NFL Draft Player Breakdown: QB Kenny Pickett (Pitt)
Pitt quarterback Kenny Pickett is arguably the top signal caller in this year’s NFL Draft and a likely first-round selection. Overall, he has a lot of tools to work with and the potential to develop into a good quarterback at the NFL level. But there are also enough areas of concern that could make even the quarterback-needy teams think twice about drafting him early.
Let’s dive in and take a look.
Tools and Experience
First, the good. Pickett has a strong arm and the ability to make just about any throw. He wants to push the ball downfield, and at times, he showed some exceptional ball placement on intermediate and deep throws:
That was a 30-35 yard perfectly-placed seed. Tough to find many passes better than that.
Pickett also showed the ability to anticipate on certain throws, which should be a prerequisite for any quarterback taken in the first round. Notice how the ball was out before his receiver had gotten his head around here:
His anticipation not only enabled that completion, but also, the opportunity for yards after the catch.
Pickett played in a pro-style system at Pitt and has the experience and familiarity working through full-field reads. Below, you can see an example. Pickett looked right initially, recognized that the out-route was taken away during his drop, quickly moved to the post, then calmly came back to the dig on his left and delivered the ball within the timing of the play:
That was a downfield tight-window completion on a route that wasn’t his first read, which is great to see.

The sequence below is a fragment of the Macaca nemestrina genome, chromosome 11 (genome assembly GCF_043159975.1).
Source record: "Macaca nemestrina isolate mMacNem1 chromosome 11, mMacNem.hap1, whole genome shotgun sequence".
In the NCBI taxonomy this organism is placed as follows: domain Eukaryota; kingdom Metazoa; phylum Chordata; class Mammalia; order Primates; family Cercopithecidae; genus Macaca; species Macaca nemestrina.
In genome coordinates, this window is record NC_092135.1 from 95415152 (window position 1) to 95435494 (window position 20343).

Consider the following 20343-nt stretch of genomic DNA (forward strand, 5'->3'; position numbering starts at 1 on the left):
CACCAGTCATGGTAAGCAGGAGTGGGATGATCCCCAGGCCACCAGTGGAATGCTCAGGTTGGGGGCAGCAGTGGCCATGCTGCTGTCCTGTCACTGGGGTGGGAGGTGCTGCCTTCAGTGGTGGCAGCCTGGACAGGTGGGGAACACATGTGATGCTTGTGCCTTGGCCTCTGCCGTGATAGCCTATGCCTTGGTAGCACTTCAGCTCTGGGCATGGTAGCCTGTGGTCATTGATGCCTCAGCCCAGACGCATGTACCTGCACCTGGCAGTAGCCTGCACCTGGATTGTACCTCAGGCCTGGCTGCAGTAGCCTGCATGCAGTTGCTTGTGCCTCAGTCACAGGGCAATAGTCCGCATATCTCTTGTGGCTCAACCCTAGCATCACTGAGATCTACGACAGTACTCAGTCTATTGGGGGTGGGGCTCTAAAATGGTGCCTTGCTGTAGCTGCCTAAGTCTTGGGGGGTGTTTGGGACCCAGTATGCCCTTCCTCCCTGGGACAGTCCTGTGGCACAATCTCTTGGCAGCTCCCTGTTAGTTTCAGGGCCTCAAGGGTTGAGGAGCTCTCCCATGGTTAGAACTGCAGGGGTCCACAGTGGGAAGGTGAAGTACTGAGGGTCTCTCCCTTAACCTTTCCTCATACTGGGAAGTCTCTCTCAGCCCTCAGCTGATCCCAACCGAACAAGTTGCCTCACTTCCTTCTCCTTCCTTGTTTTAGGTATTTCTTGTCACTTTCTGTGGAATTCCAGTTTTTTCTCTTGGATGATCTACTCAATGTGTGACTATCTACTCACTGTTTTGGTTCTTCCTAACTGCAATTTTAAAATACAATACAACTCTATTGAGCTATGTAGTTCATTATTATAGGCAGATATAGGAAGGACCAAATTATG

Mechanics and Pocket Movement
While Pickett has a strong arm, he doesn’t have a Josh-Allen-level cannon with the ability to just flick his wrist and send the ball 50 yards downfield. He often needs to muscle-up and step into his throws. From a mechanics standpoint, he’s a bit of an over-strider at times, which impacts the consistency of his ball placement. Take this throw for example:
For all of the great downfield throws he makes, passes like that where he badly misses a wide-open receiver from a clean pocket are head-scratchers. But a closer look shows that this miss came down to his mechanics and footwork.
The ideal throwing base is with your feet a little bit more than shoulder-length apart. From the end zone angle, you can see that Pickett’s base was just a little too wide here:
He also appeared to step in the bucket a little too far to the left, which is where the ball ended up going.
The longer stride impacts Pickett’s timing as well. There were some throws last season where he needed to deliver the ball right off of a receiver’s break and was just a bit too late releasing it: